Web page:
In Bride of Frankenstein (1935), he played Karl. The part was originally much more substantive; many of Frye's additional scenes were part of a subplot but were cut to shorten the running time and appease the censors. One of the deleted scenes was that of Karl killing a Burgomaster, portrayed by E. E. Clive. Nothing remains of these scenes except still photographs included in a Universal Studios DVD release of the film. He played similar characters in The Ghost of Frankenstein (1942) and Frankenstein Meets the Wolf Man (1943); another appearance in Son of Frankenstein (1939) was deleted prior to release. Also in the 1930s, he appeared in two films starring James Cagney: The Doorway to Hell (1930), as a hit man, and Something to Sing About (1937), as a fussy hairdresser.
During the early 1940s, Frye alternated between film roles and appearing on stage in a variety of productions ranging from comedies to musicals, as well as appearing in a stage version of Dracula. During World War II, he made a contribution to the war effort by working nights as a tool designer for Lockheed Aircraft.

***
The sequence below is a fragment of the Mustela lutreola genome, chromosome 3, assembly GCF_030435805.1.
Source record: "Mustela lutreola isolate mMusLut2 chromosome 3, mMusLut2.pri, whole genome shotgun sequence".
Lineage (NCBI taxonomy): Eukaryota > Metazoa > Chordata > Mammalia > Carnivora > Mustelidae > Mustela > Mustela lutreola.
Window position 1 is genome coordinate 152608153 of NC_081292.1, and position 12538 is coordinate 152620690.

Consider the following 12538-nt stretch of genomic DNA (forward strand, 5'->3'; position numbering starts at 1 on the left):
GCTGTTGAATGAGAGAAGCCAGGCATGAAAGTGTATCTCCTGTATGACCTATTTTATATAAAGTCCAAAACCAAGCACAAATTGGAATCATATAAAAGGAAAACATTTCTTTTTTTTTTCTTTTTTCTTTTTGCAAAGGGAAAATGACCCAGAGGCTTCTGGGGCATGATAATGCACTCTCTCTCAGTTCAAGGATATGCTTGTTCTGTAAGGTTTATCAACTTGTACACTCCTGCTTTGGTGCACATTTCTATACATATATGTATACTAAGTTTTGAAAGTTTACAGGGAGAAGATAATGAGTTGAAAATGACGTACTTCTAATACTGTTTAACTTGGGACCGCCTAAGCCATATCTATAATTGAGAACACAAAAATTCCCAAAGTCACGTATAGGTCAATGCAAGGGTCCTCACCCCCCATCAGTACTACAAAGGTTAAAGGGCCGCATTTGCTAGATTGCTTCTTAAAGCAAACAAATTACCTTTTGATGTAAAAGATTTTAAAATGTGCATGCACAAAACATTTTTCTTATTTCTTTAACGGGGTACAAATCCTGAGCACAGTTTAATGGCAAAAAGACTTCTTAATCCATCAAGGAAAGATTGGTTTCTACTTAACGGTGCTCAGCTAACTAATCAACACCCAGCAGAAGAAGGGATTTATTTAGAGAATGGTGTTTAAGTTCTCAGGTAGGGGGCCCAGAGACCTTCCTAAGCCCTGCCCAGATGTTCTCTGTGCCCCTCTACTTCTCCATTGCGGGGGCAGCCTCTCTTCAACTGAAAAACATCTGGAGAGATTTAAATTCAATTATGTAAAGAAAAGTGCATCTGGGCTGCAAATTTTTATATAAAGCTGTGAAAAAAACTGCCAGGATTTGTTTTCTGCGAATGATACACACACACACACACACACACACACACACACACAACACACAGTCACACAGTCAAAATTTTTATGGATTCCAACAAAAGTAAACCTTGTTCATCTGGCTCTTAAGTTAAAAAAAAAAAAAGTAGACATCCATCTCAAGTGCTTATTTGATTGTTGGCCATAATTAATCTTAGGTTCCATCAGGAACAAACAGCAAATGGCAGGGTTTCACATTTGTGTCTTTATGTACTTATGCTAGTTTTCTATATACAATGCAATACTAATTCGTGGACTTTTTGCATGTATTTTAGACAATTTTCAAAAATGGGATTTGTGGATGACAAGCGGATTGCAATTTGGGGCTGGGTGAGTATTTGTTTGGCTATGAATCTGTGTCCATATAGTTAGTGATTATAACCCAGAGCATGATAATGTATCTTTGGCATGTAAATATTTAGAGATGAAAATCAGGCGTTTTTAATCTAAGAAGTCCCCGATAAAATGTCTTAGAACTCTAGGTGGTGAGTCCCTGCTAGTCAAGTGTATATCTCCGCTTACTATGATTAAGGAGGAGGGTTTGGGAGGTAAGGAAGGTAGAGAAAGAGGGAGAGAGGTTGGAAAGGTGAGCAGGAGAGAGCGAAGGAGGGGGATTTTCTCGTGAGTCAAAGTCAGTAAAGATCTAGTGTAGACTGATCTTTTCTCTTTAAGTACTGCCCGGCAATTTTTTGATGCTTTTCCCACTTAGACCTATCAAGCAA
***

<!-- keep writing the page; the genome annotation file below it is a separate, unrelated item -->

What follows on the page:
On November 7, 1943, Frye died of a heart attack at the age of 44 while travelling by bus in Hollywood, a few days before he was scheduled to begin filming the biopic Wilson . He is interred in Glendale's Forest Lawn Memorial Park, Glendale.
American rock band Alice Cooper wrote and recorded a tribute track to Dwight Frye entitled "The Ballad of Dwight Fry" (intentionally dropping the last "e") that was included on their 1971 LP Love It to Death .